Cabriole Legs

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Cabriole legs may look like sculpture, but you don't need to be an artist to make them.

abriole legs look more like sculpture than woodworking. And while some designs can get fancy, I kept these cabriole legs pretty basic. All you need to do is follow the steps.

turning blanks. Cabriole legs start out as thick, square blanks. To avoid joint lines, I used solid stock to make the legs. Hie problem is finding stock that's thick enough.

To get blanks this size, I use 3" x 3" turning squares. I buy them extra long, so I can also cut the transition blocks from the blank. Turning

ITo draw the pattern, position template so back edge of corner post aligns with inside corner of blank. Flip template and repeat on adjacent side.

squares often come rough cut, so you may need to square them up before you can begin on the legs.

patterns. Once you have square turning blanks, the next step is to create patterns for the leg. (I made mine out of hardboard.) There are two patterns: one for the leg and another for the inside faces of the transition blocks (added later). You can use the patterns shown below left or order full-size patterns, see page 35.

Note: Though the same leg pattern works for the jewelry cabinet and cof-


Drill mortises

Inside edge

3" x 3" square turning blank

3 At this point, cut the mortises on the two faces with the patterns. Drill a series of overlapping holes. Then clean up the cheeks with a chisel.

Inside edge

2 Next, use a square to draw reference lines around all four faces of the blank to indicate where the corner post meets the knee.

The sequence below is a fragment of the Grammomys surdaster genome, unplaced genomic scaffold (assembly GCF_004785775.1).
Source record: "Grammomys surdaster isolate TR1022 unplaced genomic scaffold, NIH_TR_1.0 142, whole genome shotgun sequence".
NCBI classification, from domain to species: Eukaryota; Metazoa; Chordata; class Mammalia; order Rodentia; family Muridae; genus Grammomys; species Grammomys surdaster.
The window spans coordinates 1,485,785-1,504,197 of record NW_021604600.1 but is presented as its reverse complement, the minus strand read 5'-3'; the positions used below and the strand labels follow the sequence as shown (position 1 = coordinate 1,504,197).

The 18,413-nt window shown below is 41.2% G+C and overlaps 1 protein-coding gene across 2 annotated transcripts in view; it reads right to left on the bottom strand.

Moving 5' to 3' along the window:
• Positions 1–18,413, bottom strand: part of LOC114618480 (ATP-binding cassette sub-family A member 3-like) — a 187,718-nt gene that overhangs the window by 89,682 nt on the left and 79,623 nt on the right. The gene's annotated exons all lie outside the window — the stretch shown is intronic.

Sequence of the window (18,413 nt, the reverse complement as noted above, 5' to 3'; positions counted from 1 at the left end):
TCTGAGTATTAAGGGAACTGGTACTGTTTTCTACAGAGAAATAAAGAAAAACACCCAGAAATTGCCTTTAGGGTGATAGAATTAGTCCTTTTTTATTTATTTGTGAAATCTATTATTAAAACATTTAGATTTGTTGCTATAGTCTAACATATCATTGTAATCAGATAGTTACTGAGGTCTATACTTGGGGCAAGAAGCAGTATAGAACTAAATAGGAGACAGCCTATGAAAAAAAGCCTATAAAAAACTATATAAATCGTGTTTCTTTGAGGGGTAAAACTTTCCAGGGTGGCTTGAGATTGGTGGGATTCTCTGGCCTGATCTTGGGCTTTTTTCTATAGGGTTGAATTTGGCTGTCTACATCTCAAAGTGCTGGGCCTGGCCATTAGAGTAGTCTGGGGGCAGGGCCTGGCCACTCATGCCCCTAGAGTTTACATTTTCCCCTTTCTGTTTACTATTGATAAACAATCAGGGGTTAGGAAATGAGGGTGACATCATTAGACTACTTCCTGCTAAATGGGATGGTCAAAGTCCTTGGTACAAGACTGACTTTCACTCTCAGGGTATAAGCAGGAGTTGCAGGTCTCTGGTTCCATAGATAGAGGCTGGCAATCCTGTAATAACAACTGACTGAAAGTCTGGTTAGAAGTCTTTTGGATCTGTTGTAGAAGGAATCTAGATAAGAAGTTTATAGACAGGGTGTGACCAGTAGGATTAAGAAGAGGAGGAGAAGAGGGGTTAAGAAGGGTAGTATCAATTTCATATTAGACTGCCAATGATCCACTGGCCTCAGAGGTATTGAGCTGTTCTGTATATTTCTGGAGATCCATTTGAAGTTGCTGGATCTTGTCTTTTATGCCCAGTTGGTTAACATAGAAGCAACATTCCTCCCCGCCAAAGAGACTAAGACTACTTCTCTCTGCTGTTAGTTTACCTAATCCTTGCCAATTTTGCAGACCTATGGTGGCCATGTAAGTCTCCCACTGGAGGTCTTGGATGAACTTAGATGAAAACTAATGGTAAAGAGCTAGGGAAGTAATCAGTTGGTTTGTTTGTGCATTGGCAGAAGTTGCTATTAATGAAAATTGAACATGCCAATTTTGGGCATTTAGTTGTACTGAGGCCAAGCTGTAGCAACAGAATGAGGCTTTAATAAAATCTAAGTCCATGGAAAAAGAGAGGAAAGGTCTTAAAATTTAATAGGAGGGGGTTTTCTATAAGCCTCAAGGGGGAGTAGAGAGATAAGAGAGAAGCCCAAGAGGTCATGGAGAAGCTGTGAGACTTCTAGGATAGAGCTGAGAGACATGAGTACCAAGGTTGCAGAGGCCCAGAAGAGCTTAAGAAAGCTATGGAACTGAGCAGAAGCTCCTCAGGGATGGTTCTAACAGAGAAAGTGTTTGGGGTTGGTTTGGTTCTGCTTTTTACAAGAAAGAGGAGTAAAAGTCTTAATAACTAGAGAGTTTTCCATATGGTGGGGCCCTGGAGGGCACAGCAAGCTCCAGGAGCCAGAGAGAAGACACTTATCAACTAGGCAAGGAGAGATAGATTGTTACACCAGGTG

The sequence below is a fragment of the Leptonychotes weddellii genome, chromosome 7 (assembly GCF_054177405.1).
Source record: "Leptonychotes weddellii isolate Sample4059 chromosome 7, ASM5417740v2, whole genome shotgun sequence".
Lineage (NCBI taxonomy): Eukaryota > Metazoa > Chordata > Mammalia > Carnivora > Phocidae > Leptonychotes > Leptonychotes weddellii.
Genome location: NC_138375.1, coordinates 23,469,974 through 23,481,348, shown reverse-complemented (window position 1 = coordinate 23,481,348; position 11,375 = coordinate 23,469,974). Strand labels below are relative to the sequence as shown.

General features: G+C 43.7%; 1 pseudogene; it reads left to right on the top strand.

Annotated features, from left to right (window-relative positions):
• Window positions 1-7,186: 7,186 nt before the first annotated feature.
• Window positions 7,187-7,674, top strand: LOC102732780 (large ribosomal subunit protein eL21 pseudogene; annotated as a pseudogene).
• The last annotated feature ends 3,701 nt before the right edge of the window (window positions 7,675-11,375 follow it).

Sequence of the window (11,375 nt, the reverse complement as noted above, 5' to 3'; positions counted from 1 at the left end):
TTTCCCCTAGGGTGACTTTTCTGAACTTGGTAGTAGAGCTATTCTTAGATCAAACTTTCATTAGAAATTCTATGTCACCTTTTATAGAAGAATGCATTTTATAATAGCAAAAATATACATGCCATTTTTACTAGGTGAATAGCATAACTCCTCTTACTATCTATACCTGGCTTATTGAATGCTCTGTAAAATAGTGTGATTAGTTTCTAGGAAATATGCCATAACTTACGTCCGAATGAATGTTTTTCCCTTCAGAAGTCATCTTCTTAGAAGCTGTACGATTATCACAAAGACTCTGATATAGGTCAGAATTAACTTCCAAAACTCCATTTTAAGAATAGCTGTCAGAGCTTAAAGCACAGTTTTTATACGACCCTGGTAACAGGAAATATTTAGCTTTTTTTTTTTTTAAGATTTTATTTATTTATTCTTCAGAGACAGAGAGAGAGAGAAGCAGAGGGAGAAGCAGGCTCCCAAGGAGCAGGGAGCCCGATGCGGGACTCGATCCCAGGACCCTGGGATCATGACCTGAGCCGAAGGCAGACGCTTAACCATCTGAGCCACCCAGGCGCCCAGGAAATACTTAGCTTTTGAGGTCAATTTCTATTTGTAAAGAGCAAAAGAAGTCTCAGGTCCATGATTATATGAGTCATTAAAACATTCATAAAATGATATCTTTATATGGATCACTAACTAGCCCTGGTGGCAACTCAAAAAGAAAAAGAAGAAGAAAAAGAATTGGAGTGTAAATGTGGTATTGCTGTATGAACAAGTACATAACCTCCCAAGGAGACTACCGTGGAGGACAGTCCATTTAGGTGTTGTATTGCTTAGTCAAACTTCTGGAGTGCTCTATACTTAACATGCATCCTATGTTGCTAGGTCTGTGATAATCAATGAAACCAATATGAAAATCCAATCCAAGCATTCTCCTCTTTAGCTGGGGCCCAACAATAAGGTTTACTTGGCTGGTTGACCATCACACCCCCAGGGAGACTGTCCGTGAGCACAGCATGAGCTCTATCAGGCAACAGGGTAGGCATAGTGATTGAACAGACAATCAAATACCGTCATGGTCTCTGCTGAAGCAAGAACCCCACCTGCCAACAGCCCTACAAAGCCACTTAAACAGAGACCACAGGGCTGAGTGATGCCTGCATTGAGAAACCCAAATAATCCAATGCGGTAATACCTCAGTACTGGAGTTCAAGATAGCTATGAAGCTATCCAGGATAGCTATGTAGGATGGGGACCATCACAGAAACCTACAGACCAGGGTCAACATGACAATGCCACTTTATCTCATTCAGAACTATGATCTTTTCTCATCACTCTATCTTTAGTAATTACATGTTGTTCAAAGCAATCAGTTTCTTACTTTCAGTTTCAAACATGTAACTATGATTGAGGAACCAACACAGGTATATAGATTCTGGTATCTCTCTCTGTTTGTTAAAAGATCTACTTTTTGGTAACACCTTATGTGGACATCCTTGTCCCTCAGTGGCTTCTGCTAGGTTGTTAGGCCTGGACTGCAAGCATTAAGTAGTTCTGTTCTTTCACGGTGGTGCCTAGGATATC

4 Set up band saw to make the face cuts on the corner post. Use a fence to guide the leg and clamp a stop block to the fence.


Use V4" band saw blade

Stop block


Use V4" band saw blade

Stop block

Transition block


Direction of end grain on blank and blocks fee table, the patterns for the transition blocks are slightly different, see details 'a' and 'b' on page 14.

corner post. After the shape of the legs are laid out, ifs time to work on the blank. I start with the corner post at the top, back edge of the leg.

transition blocks. While working on the corner post, you'll have to add two, rectangular transition blocks, see drawing at right. These blocks are glued on over the knees of the legs. They should also line up with the reference lines between the corner post and the knee so they end up square.

cutting the legs. After the transition blocks are in place and the corner post is completed, if s time to cut the leg out. This is done in two steps. First, all the cuts are made along one face of the leg. Since these cuts remove part of the pattern on the adjacent face, you need to save the waste pieces. Then you simply tape them back onto the blank and cut the curves on the adjacent face.

Now, while the leg is still relatively square, I sand the faces with a drum sander on the drill press. (You'll need an auxiliary table to do this.)

•t Align transition blocks on reference lines and carefully glue them in place. These blocks should be flush with the front faces of the leg.